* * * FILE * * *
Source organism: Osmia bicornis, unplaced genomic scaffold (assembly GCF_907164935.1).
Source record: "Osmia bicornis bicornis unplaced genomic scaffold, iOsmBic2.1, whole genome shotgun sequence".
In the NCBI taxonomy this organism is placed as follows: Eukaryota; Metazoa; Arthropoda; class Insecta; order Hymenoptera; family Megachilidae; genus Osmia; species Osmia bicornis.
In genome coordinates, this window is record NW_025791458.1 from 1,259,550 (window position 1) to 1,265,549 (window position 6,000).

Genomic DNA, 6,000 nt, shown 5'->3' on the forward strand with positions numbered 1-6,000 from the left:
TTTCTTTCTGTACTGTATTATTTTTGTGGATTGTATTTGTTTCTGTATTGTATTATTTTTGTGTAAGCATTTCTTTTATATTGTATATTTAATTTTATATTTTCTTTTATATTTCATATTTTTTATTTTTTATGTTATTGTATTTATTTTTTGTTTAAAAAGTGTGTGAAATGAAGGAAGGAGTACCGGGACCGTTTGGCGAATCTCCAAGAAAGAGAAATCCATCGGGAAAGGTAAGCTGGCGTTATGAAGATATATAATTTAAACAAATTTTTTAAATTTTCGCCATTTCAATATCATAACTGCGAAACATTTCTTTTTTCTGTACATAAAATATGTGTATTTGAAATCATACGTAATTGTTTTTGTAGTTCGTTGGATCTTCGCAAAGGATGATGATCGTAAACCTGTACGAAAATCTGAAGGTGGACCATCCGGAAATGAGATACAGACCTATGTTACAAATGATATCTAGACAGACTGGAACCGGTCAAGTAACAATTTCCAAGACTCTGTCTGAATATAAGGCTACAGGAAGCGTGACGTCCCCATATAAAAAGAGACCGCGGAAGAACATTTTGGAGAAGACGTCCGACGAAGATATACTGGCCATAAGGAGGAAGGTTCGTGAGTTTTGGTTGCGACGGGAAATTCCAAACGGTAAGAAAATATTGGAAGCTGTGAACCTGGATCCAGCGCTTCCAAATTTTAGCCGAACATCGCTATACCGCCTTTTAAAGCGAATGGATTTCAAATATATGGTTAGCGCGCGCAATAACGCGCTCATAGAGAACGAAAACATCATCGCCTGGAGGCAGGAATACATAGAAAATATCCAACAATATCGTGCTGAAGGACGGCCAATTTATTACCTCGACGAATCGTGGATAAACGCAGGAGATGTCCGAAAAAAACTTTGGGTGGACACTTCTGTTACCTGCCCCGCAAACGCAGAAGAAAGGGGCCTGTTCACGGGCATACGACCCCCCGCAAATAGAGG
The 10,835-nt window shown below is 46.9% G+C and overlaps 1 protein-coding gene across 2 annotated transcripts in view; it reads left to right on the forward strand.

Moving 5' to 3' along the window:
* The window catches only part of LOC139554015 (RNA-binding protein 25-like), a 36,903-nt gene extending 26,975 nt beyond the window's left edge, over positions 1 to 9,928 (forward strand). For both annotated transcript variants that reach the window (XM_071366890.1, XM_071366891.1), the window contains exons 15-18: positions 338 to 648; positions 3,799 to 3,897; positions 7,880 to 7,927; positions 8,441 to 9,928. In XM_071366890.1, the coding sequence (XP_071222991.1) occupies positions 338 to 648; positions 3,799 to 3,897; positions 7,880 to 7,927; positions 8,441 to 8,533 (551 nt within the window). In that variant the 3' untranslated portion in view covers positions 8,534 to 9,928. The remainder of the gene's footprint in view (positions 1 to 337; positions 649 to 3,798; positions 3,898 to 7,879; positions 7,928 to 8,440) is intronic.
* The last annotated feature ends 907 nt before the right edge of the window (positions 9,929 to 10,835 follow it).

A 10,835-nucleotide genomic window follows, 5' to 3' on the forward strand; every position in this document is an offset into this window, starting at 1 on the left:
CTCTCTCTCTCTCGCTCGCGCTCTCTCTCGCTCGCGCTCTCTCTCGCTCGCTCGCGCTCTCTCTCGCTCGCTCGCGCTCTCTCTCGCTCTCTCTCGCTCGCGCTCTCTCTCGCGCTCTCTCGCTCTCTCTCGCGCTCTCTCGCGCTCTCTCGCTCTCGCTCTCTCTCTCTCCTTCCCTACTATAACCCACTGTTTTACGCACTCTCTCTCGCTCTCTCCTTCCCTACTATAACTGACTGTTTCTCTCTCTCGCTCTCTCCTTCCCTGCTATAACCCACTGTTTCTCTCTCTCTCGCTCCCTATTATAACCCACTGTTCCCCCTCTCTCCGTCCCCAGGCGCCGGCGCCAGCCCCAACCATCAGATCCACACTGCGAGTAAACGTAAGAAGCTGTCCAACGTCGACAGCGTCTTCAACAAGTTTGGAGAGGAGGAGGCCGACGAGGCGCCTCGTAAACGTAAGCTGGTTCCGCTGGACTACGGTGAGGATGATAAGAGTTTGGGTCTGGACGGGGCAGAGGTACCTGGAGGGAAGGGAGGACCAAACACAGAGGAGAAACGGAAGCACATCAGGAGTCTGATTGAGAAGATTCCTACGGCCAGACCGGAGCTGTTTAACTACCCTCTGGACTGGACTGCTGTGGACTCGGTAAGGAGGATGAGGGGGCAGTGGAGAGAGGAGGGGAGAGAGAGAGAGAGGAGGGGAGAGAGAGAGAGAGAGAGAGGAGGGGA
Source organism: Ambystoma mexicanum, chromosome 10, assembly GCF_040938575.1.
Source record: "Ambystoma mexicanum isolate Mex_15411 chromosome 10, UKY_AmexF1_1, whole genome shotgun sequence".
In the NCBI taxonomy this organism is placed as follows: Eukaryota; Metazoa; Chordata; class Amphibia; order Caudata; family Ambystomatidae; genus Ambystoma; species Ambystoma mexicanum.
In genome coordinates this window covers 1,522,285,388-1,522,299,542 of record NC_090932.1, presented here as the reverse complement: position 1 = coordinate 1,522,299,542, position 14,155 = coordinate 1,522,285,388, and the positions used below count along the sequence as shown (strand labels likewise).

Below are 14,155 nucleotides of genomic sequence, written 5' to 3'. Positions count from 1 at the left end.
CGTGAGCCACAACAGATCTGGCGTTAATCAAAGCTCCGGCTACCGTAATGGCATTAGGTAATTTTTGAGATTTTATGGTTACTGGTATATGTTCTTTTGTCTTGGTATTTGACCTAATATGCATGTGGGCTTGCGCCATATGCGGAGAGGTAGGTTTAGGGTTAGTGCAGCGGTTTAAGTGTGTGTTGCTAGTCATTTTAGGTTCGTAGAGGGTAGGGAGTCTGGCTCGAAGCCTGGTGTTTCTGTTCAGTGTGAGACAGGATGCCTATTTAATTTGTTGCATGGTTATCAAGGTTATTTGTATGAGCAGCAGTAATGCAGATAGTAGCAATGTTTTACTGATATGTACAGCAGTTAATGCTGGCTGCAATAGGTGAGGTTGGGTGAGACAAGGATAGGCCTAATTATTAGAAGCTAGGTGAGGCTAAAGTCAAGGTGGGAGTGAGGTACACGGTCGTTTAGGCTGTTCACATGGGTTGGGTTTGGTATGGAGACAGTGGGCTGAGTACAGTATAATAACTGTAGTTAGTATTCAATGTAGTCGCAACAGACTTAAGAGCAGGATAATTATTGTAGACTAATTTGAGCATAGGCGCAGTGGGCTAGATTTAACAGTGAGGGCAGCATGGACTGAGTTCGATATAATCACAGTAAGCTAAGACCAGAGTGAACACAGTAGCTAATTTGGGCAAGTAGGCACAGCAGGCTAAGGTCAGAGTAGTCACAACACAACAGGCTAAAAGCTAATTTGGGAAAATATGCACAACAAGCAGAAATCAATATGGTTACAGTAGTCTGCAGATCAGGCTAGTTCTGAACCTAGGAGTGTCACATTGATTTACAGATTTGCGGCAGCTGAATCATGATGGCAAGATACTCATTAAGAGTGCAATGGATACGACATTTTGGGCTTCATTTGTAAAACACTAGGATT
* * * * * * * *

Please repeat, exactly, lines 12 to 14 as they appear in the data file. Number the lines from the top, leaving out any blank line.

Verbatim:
CTCTCTCTCTCTCGCTCGCGCTCTCTCTCGCTCGCGCTCTCTCTCGCTCGCTCGCGCTCTCTCTCGCTCGCTCGCGCTCTCTCTCGCTCTCTCTCGCTCGCGCTCTCTCTCGCGCTCTCTCGCTCTCTCTCGCGCTCTCTCGCGCTCTCTCGCTCTCGCTCTCTCTCTCTCCTTCCCTACTATAACCCACTGTTTTACGCACTCTCTCTCGCTCTCTCCTTCCCTACTATAACTGACTGTTTCTCTCTCTCGCTCTCTCCTTCCCTGCTATAACCCACTGTTTCTCTCTCTCTCGCTCCCTATTATAACCCACTGTTCCCCCTCTCTCCGTCCCCAGGCGCCGGCGCCAGCCCCAACCATCAGATCCACACTGCGAGTAAACGTAAGAAGCTGTCCAACGTCGACAGCGTCTTCAACAAGTTTGGAGAGGAGGAGGCCGACGAGGCGCCTCGTAAACGTAAGCTGGTTCCGCTGGACTACGGTGAGGATGATAAGAGTTTGGGTCTGGACGGGGCAGAGGTACCTGGAGGGAAGGGAGGACCAAACACAGAGGAGAAACGGAAGCACATCAGGAGTCTGATTGAGAAGATTCCTACGGCCAGACCGGAGCTGTTTAACTACCCTCTGGACTGGACTGCTGTGGACTCGGTAAGGAGGATGAGGGGGCAGTGGAGAGAGGAGGGGAGAGAGAGAGAGAGGAGGGGAGAGAGAGAGAGAGAGAGAGGAGGGGA
Source organism: Ambystoma mexicanum, chromosome 10, assembly GCF_040938575.1.
Source record: "Ambystoma mexicanum isolate Mex_15411 chromosome 10, UKY_AmexF1_1, whole genome shotgun sequence".